The first task is already up, and so are our brand new pages in Twitter and Facebook (links attached). Welcome aboard, based on the quality of shots in we’ve already seen here in WreckAMovie, we believe that the community here can provide us some great insights and help us make an even better game.

- Matti Delahay, IGIOS

Operation Highjump will be a real time 3rd person action adventure game set in the WWII era. A standalone story in the world of Iron Sky, the plot revolves around a secret underground Nazi base in the Antarctic. Rather than plain vanilla technical and graphic splendour, we aim for good playability, immersive plot content, strong dialogue and atmospheric environments. (Yes, that’s what they all say. But we mean it.) Add a nice big cup of strong, black humour, and you’ve got a general idea of what we’re shooting for.

USS Sennet participating in Operation Highjump

You can read more about the real-world Operation Highjump at Wikipedia. Also known as “The United States Navy Antarctic Developments Program, 1946-47″, it was a massive naval operation where a taskforce consisting of 4,700 men, 13 ships, and several aircraft sailed to the Antarctic. Officially it was supposed to be a training mission, but conspiracy theories suggest it was a full-blown military operation to wipe out the secret Nazi base in the Antarctic.

Assembly Winter 2009

February 20th, 2009 by Jarmo Puskala

Team Energia is packing themselves into my trusty old Passat and soon we’ll be heading to Assembly Winter 2009 at (ex-)Pirkkahalli.

We’ll be handing out the first issue of The Truth Today and well, actually we’ll be playing! So come and beat the Energia house band at Rock Band and win stuff.

That’s about it I guess, now off to the batcave! See you at Assembly. And as long as the wlan at the party place stays up we’ll be Tweeting.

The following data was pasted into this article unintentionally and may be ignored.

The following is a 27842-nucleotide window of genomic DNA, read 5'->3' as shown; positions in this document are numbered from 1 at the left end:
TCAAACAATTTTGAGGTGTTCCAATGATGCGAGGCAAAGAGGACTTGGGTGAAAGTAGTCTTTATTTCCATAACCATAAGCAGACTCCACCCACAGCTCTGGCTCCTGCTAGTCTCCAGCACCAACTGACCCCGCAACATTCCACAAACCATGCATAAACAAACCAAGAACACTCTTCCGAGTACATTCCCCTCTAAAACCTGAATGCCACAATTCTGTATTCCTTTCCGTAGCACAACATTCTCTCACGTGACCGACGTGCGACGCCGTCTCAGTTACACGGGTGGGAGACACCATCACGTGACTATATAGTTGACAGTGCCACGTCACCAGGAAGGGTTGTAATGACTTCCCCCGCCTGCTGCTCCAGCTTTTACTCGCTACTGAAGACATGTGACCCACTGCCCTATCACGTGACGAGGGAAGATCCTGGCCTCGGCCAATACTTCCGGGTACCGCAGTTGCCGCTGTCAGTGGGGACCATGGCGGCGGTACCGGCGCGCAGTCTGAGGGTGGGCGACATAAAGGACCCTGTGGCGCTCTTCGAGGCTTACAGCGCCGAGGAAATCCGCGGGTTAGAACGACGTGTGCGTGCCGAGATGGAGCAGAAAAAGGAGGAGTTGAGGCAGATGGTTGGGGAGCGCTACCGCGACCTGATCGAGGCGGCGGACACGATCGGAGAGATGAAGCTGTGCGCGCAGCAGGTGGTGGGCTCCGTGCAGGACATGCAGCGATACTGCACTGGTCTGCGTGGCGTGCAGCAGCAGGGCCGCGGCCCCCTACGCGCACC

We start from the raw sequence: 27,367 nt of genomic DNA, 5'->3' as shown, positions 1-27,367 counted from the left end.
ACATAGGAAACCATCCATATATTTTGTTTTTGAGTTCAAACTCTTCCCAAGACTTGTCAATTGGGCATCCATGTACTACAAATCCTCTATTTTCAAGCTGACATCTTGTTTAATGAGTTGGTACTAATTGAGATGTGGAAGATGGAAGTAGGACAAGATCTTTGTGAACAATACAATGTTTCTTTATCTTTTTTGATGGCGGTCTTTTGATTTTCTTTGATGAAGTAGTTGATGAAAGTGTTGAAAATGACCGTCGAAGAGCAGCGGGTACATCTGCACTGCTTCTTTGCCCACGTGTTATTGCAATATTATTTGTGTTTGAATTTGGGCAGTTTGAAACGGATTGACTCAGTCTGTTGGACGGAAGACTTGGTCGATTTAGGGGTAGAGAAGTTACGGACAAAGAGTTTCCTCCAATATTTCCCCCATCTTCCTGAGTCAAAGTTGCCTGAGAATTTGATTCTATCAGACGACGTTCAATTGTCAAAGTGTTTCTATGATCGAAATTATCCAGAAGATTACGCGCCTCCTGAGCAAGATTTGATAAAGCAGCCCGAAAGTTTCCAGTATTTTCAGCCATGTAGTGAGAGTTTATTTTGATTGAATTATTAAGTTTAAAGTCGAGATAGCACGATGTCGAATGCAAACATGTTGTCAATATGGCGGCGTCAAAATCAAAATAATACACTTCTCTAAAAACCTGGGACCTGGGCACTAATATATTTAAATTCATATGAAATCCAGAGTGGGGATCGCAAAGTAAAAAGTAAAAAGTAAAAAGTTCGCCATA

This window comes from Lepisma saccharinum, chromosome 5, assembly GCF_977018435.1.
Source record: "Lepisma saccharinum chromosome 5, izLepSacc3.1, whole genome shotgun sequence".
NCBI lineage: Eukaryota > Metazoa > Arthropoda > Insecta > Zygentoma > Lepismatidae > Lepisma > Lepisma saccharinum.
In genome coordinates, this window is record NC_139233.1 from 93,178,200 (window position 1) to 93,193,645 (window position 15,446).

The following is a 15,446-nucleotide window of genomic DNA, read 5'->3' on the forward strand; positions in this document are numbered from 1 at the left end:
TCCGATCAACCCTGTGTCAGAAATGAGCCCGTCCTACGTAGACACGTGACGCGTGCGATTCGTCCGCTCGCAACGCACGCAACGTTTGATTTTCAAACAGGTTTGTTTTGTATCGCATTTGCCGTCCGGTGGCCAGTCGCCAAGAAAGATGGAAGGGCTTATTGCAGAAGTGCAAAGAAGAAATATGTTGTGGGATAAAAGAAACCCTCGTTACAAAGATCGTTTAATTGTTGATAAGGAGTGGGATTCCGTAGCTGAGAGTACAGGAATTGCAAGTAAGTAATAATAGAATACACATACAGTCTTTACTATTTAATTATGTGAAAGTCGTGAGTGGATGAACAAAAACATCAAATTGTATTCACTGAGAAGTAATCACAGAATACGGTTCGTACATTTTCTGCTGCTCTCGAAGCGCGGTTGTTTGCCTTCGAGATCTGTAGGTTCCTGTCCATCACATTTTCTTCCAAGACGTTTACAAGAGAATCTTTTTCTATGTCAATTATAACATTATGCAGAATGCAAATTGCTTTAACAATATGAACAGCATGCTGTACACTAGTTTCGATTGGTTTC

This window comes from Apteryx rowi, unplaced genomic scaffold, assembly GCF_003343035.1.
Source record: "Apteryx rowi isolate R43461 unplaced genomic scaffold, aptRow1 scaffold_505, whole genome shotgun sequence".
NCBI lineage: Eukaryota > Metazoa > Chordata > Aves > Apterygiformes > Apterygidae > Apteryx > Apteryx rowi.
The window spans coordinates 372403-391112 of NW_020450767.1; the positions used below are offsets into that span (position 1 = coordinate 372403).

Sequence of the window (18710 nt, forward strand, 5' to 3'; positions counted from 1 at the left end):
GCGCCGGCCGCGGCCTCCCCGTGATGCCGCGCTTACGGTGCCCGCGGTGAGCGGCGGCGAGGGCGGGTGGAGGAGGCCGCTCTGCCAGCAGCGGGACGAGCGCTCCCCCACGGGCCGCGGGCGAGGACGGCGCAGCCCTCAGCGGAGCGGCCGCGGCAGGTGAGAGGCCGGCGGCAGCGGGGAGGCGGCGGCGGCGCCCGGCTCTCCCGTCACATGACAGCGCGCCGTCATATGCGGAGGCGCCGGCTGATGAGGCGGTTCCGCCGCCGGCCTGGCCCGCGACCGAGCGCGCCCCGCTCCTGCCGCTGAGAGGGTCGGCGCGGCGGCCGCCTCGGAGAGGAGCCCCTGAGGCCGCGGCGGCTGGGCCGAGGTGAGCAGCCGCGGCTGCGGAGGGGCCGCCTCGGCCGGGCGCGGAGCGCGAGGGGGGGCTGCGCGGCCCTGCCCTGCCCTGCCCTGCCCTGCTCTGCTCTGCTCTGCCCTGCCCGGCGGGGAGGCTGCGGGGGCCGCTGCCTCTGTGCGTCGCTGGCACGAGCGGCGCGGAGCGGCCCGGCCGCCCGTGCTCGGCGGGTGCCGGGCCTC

War Was Never So Much Fun.

February 18th, 2009 by Antti Hukkanen

I was reminiscing about old games the other day. 1993 was a good year for computer games. It saw the release of UFO: Enemy Unknown, Syndicate, and of course, Doom. And then there was the little gem, undeservedly largely forgotten since, Cannon Fodder. Cannon Fodder was a fun, addictive and very challenging action game, and everything about it shows that the designers had fun putting it together. Witness this promotional music video, featuring the design team and a professional version of the game’s intro song.

The video plays upon one of the …funny… little details in the game: when you shoot and kill an enemy soldier, then shoot at him again, and again, he keeps jumping and twitching and yelling in agony, while little red pixels spray around. Now, the controversy that seems to be a prerequisite of any successful game had nothing to do with the pixelated blood and violence (except in Germany, of course), but rather, the use of the corn poppy (a symbol for WWI veterans) in the title art. This is interesting because this was just one year after Wolfenstein 3D came out – the game that introduced gore to computer games. (The id Software team had tried to do the same one year earlier with Dangerous Dave in the Haunted Mansion, but the graphic violence was vetoed by publisher Softdisk.)

That’s how quickly public opinion changes.

PS. Back to the song! In all honesty, I prefer the tracked version, heard on the game intro on the Amiga – it has more bounce. Unfortunately, the intro doesn’t make for very gripping viewing. But do listen to the song here.